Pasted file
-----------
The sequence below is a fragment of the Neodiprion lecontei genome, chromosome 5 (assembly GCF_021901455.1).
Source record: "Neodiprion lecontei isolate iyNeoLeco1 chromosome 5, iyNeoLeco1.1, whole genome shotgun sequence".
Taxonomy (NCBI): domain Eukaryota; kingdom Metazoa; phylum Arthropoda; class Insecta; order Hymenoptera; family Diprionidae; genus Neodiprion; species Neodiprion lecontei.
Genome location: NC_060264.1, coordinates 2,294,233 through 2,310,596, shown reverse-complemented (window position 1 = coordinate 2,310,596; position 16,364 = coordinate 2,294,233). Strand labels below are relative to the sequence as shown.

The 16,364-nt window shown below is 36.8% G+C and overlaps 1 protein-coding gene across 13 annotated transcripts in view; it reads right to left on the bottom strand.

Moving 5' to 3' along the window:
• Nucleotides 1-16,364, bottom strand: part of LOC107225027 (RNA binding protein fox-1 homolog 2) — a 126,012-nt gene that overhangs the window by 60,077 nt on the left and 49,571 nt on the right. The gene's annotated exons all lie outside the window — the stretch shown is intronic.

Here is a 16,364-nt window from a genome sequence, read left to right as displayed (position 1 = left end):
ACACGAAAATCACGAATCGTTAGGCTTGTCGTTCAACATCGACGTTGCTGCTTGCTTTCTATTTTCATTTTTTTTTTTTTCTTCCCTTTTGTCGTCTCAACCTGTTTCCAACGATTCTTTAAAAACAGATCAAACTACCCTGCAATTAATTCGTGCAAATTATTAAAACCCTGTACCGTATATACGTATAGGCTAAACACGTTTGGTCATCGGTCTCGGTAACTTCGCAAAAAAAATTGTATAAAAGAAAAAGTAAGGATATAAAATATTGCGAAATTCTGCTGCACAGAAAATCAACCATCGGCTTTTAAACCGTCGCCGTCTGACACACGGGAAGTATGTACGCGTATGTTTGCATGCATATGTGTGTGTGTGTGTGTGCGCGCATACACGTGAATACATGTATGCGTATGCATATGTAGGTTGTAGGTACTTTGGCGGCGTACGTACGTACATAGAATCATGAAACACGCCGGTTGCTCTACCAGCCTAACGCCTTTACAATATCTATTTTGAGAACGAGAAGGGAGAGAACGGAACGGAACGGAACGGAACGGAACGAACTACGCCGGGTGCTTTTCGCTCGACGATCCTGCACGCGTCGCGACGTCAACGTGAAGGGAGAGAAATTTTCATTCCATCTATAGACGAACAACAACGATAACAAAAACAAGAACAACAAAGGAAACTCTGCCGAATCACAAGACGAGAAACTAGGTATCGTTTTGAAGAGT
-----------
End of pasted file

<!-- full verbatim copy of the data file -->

The sequence below is a fragment of the Neodiprion lecontei genome, chromosome 5 (assembly GCF_021901455.1).
Source record: "Neodiprion lecontei isolate iyNeoLeco1 chromosome 5, iyNeoLeco1.1, whole genome shotgun sequence".
Taxonomy (NCBI): domain Eukaryota; kingdom Metazoa; phylum Arthropoda; class Insecta; order Hymenoptera; family Diprionidae; genus Neodiprion; species Neodiprion lecontei.
Genome location: NC_060264.1, coordinates 2,294,233 through 2,310,596, shown reverse-complemented (window position 1 = coordinate 2,310,596; position 16,364 = coordinate 2,294,233). Strand labels below are relative to the sequence as shown.

The 16,364-nt window shown below is 36.8% G+C and overlaps 1 protein-coding gene across 13 annotated transcripts in view; it reads right to left on the bottom strand.

Moving 5' to 3' along the window:
• Nucleotides 1-16,364, bottom strand: part of LOC107225027 (RNA binding protein fox-1 homolog 2) — a 126,012-nt gene that overhangs the window by 60,077 nt on the left and 49,571 nt on the right. The gene's annotated exons all lie outside the window — the stretch shown is intronic.

Here is a 16,364-nt window from a genome sequence, read left to right as displayed (position 1 = left end):
ACACGAAAATCACGAATCGTTAGGCTTGTCGTTCAACATCGACGTTGCTGCTTGCTTTCTATTTTCATTTTTTTTTTTTTCTTCCCTTTTGTCGTCTCAACCTGTTTCCAACGATTCTTTAAAAACAGATCAAACTACCCTGCAATTAATTCGTGCAAATTATTAAAACCCTGTACCGTATATACGTATAGGCTAAACACGTTTGGTCATCGGTCTCGGTAACTTCGCAAAAAAAATTGTATAAAAGAAAAAGTAAGGATATAAAATATTGCGAAATTCTGCTGCACAGAAAATCAACCATCGGCTTTTAAACCGTCGCCGTCTGACACACGGGAAGTATGTACGCGTATGTTTGCATGCATATGTGTGTGTGTGTGTGTGCGCGCATACACGTGAATACATGTATGCGTATGCATATGTAGGTTGTAGGTACTTTGGCGGCGTACGTACGTACATAGAATCATGAAACACGCCGGTTGCTCTACCAGCCTAACGCCTTTACAATATCTATTTTGAGAACGAGAAGGGAGAGAACGGAACGGAACGGAACGGAACGGAACGAACTACGCCGGGTGCTTTTCGCTCGACGATCCTGCACGCGTCGCGACGTCAACGTGAAGGGAGAGAAATTTTCATTCCATCTATAGACGAACAACAACGATAACAAAAACAAGAACAACAAAGGAAACTCTGCCGAATCACAAGACGAGAAACTAGGTATCGTTTTGAAGAGT